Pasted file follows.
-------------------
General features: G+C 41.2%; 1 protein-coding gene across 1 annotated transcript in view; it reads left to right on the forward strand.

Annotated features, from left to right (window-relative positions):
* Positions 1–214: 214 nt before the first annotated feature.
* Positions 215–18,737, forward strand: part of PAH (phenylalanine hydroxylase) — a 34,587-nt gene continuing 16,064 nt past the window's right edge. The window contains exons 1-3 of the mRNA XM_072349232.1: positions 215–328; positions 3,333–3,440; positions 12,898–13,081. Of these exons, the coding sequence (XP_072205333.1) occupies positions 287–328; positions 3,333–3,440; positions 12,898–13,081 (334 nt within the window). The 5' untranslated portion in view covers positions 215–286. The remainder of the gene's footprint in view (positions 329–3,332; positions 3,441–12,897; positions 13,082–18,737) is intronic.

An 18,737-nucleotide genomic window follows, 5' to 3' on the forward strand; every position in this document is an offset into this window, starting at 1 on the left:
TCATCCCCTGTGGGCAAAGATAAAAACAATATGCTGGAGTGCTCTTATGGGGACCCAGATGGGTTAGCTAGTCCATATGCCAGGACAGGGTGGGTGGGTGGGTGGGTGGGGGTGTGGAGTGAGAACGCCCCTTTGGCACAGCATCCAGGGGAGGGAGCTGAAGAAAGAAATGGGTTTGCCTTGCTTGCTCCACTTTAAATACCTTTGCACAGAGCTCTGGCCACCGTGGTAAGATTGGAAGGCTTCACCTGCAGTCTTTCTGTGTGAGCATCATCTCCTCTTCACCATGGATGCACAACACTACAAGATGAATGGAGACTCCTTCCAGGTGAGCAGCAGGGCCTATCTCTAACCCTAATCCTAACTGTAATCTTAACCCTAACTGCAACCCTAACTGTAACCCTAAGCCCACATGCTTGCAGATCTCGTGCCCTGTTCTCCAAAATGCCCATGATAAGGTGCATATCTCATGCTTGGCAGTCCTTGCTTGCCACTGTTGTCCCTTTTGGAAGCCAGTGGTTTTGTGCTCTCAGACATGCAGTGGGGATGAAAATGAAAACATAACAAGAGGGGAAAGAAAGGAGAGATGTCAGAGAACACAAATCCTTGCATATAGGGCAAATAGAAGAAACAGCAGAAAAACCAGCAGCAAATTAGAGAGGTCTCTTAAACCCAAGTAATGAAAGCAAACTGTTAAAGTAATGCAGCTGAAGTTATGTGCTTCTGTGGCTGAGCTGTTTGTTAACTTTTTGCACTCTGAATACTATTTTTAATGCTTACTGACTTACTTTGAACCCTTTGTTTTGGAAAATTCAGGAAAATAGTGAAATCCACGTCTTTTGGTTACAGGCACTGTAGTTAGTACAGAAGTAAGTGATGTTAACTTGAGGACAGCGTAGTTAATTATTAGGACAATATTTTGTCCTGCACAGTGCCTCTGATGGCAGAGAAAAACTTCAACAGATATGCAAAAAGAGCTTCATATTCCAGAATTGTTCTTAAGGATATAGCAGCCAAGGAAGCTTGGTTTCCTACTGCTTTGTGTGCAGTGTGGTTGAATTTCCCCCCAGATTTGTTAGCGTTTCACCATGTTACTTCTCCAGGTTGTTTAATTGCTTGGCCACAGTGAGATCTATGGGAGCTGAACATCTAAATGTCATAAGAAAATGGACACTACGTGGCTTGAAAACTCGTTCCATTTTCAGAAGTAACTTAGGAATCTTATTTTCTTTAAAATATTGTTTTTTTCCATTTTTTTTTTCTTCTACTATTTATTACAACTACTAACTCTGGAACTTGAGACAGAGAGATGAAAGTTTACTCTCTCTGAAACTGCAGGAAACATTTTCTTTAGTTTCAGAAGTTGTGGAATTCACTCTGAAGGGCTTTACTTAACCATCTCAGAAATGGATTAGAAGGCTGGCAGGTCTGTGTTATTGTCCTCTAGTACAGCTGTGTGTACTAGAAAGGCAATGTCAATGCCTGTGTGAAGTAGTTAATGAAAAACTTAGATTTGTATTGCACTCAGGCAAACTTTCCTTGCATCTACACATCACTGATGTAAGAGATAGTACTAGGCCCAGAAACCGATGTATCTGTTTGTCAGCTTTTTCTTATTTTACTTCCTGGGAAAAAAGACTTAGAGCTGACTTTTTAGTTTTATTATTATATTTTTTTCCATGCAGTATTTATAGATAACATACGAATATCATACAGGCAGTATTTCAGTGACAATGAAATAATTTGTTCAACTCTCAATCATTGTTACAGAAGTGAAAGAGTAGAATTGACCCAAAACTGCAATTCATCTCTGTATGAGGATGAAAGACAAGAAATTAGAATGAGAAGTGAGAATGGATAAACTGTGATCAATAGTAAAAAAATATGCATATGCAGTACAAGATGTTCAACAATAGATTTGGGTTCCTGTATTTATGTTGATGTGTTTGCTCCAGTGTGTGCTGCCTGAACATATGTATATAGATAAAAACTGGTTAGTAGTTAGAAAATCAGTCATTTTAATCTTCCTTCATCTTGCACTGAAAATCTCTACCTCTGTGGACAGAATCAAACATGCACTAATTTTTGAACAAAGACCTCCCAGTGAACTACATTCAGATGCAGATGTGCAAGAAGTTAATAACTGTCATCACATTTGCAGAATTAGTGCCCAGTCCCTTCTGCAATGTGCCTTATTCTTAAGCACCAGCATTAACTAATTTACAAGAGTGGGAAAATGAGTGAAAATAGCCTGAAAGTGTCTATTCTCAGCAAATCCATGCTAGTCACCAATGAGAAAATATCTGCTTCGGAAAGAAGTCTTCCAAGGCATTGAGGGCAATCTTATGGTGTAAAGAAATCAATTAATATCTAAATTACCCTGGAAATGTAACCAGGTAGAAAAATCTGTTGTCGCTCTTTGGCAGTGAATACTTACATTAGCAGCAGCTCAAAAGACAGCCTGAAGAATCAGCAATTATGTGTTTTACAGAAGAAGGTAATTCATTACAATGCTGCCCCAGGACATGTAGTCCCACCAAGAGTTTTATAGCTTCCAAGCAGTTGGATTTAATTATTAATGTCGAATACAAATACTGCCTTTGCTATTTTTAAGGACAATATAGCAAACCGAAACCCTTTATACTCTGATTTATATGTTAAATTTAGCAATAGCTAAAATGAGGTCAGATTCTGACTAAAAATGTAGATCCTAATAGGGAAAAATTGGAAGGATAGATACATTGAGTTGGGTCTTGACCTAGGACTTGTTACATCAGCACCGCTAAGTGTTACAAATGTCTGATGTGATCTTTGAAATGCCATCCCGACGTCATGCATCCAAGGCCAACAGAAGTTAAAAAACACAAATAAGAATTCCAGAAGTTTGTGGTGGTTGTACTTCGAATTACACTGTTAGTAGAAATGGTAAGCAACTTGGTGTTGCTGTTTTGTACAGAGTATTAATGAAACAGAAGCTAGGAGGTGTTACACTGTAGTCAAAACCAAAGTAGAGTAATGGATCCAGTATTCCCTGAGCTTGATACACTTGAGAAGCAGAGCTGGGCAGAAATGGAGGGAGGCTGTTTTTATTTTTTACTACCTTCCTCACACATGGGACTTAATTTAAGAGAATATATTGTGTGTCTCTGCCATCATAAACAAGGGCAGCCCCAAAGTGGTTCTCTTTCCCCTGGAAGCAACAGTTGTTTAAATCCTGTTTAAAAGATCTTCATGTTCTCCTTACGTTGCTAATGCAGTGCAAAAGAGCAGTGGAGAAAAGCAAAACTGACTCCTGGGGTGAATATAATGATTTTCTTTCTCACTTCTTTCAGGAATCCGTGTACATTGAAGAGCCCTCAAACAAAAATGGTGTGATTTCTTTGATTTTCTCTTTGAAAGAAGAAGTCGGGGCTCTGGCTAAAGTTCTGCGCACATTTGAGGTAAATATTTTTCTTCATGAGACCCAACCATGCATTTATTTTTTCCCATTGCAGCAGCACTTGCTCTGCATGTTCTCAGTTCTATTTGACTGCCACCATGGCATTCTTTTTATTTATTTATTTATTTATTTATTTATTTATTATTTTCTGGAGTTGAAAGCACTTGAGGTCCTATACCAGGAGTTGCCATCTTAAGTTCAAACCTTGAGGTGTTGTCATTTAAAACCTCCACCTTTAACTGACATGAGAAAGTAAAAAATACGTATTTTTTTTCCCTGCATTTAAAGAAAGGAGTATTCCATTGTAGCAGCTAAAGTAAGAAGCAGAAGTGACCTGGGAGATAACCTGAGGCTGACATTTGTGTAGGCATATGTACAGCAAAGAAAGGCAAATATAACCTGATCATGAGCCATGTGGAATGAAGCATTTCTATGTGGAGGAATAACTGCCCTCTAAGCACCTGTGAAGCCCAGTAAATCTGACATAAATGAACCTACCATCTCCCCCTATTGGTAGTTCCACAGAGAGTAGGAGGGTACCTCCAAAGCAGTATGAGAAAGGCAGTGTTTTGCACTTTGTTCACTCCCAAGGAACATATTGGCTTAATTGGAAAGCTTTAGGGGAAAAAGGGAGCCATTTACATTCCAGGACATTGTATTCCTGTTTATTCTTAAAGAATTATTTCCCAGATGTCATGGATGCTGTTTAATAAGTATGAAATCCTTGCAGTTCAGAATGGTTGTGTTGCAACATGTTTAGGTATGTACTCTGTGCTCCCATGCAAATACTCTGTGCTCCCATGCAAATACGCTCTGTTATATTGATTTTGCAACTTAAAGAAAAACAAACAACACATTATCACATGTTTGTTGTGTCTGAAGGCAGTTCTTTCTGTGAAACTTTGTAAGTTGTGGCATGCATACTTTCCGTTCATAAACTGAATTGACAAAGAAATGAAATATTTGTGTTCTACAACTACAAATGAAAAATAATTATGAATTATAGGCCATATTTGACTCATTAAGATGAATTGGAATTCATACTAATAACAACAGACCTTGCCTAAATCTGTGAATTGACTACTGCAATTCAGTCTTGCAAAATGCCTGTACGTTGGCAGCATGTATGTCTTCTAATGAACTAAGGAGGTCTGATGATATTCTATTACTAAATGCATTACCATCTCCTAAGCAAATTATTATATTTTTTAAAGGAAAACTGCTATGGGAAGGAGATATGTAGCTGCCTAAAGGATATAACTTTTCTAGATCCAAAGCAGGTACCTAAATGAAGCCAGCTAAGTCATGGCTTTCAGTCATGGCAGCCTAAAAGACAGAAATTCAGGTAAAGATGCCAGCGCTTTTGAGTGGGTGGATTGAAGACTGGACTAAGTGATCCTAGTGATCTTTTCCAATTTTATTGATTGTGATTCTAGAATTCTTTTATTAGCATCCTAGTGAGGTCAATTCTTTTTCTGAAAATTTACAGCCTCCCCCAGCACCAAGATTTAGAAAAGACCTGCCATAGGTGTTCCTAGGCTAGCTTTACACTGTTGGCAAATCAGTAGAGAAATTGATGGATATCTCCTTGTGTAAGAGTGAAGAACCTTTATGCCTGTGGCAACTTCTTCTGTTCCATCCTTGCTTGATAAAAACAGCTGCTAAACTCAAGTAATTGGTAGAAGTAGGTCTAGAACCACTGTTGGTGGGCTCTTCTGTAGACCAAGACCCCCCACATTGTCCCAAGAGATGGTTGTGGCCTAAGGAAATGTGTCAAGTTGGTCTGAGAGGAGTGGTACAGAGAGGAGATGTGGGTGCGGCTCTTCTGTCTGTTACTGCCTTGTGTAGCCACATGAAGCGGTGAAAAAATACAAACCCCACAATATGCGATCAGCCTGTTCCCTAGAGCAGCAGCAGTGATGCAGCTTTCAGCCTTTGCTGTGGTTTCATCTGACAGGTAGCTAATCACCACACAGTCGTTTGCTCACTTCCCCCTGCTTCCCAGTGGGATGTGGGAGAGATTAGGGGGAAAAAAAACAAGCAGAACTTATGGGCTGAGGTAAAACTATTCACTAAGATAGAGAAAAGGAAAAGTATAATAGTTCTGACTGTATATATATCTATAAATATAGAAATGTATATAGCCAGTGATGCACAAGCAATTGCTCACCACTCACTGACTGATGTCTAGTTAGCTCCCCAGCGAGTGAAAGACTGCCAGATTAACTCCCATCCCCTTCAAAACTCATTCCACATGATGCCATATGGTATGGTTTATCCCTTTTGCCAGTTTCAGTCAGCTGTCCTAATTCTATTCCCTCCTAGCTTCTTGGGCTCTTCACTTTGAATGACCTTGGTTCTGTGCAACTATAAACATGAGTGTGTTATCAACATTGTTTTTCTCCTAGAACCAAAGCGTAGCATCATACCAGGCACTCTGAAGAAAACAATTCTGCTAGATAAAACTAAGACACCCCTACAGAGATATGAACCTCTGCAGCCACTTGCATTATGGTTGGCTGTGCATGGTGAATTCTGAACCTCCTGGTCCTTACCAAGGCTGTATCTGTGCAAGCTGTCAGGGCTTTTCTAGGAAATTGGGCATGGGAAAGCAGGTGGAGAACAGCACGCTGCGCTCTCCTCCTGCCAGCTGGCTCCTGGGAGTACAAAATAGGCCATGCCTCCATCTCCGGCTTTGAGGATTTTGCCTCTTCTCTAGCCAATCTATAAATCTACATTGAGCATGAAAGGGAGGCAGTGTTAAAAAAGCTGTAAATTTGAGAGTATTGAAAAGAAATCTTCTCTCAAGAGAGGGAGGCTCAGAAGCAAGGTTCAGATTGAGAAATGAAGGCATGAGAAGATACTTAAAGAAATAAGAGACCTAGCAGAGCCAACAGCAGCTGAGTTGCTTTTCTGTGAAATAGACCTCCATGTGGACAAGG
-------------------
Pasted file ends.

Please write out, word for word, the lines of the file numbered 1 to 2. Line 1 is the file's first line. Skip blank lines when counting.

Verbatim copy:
General features: G+C 41.2%; 1 protein-coding gene across 1 annotated transcript in view; it reads left to right on the forward strand.

Annotated features, from left to right (window-relative positions):